Important: Our visiting policy has changed. Check here for more information.

Latest News  24 September 2020 | Rerehua is a baby turtle.  He has several sea-dwelling friends, including Mango the shark and Tohoraa the whale. Rerehua is a happy turtle but he has a health problem and needs to wear a special mask to help him breathe overnight.  He is encouraged by his friends Mango and Tohoraa to wear his mask.

Such is the world grandmother Yvonne Stirling has created for her five-year -old moko, Kauri.

Kauri has collapsed airways and needs to use a continuous positive airway pressure (CPAP) to help him breathe overnight. 

“He could be fine one minute and the next minute he is going blue,” explains Yvonne.

Initially resistant, Kauri is now wearing the CPAC for up to four hours a night – thanks to his shell-covered counterpart and the power of his Nana’s story telling.  And, as was the case for Rerehua, Kauri is able to report the mask works, telling his Nan; “I wake up full of energy!”

In fact, Yvonne says that this year has been the first of many that Kauri has not needed an emergency visit to hospital.

Yvonne, who has had custody of Kauri since he was eight months old, says there are not a lot of tools available to help children relate to and understand their various treatments so she set about making one.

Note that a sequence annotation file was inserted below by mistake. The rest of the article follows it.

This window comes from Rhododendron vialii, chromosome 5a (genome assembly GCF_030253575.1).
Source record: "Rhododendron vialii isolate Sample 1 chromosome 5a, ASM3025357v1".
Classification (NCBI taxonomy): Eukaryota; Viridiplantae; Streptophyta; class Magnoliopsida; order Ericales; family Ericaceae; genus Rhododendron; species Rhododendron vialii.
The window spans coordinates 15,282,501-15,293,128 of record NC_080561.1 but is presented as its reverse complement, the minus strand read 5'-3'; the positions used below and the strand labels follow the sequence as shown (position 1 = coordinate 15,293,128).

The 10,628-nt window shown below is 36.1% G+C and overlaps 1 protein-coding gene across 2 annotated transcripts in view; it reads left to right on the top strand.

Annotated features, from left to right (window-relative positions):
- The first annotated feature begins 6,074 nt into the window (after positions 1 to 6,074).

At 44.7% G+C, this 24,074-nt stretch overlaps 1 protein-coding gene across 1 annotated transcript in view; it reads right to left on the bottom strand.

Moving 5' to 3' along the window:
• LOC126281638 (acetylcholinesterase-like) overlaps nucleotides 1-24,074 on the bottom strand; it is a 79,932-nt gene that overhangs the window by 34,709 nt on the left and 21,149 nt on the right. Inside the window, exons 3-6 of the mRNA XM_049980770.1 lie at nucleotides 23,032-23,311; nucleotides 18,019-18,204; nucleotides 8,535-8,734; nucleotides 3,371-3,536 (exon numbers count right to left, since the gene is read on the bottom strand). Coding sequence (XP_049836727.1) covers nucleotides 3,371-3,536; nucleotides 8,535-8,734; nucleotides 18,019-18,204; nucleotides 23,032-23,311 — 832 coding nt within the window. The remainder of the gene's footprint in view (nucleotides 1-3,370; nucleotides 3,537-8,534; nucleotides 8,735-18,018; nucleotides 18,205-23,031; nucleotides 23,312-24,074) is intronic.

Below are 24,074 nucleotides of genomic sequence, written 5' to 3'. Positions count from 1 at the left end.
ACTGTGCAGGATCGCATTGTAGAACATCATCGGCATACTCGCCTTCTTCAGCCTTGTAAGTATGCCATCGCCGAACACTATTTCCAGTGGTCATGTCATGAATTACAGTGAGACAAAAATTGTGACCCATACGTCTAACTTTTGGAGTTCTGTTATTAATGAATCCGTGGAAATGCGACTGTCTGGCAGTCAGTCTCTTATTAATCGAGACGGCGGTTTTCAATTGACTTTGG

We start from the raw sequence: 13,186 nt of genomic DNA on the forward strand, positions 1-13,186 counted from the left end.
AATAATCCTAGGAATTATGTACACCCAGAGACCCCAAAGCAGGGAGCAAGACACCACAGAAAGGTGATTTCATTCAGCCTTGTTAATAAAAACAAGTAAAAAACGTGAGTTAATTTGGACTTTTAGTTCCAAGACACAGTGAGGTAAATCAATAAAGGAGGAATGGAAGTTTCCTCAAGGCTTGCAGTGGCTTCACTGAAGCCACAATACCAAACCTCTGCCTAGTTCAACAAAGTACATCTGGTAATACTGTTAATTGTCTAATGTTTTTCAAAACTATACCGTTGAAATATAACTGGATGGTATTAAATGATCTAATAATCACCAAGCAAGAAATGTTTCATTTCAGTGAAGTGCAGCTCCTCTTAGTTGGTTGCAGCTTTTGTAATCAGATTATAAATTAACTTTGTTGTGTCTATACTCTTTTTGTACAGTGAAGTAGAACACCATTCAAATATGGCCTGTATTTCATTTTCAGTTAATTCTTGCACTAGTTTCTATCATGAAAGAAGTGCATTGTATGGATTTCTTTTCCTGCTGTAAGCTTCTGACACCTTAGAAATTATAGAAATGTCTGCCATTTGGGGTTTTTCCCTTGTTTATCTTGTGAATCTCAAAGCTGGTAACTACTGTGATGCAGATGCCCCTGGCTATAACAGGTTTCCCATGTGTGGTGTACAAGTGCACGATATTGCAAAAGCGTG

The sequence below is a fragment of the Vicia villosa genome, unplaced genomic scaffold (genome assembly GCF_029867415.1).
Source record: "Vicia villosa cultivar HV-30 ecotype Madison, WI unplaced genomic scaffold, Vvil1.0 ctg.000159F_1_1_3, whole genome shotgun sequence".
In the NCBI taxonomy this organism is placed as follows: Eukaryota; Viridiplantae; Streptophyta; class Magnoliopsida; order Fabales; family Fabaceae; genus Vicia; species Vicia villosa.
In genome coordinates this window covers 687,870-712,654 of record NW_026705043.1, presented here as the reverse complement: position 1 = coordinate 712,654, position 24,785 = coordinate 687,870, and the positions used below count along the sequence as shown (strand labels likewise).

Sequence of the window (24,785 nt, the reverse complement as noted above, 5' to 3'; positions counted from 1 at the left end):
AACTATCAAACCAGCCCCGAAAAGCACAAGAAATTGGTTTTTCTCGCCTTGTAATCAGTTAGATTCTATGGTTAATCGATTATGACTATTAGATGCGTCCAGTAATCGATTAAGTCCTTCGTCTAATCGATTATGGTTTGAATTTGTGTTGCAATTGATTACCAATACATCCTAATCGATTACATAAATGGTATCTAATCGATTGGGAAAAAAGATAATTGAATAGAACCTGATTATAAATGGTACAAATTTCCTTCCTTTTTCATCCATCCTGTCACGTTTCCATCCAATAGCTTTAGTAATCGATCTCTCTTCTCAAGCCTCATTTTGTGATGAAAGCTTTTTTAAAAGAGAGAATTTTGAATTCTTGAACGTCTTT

“I believed I could make a difference for him.  I get him to engage in the story.  Each animal in the story represents somebody in Kauri’s life,” she says.

Yvonne credits her story telling ability with her upbringing on the East Coast, which is rich in oral tradition.  She carefully considered how she could help him and came up with a rich sea world.

“If you know your children well then you can understand them well. The end result is that they are happy to [follow the doctor’s advice], but you have to make sure you engage.”

One of Kauri’s doctors, Consultant Paediatrician, Kidz First Dr Rebecca Hayman says having a story like Rerehua the turtle is a great way to help children adapt to various medical interventions.

Dr Hayman, whose ocean counterpart in the story is a wise Snapper or Kakapa, says the change in Kauri’s approach to the device is  positive and demonstrates the power of looking at things from a child’s perspective.  She is hopeful that Kauri will be able to get better sleep and that this will help him engage better at school.  She also hopes Yvonne can make it available to more children.

Yvonne is open to this idea and would love to help other young people with conditions similar to Kauri.

For now though, she has to find a way to help Kauri accept the glasses he’s been prescribed.

“Perhaps Rerehua needs to start wearing goggles,” she laughs.

 

Posted in Latest news;

patients kidz first respiratory child children

Less than a minute to read Communications Team

Last modified: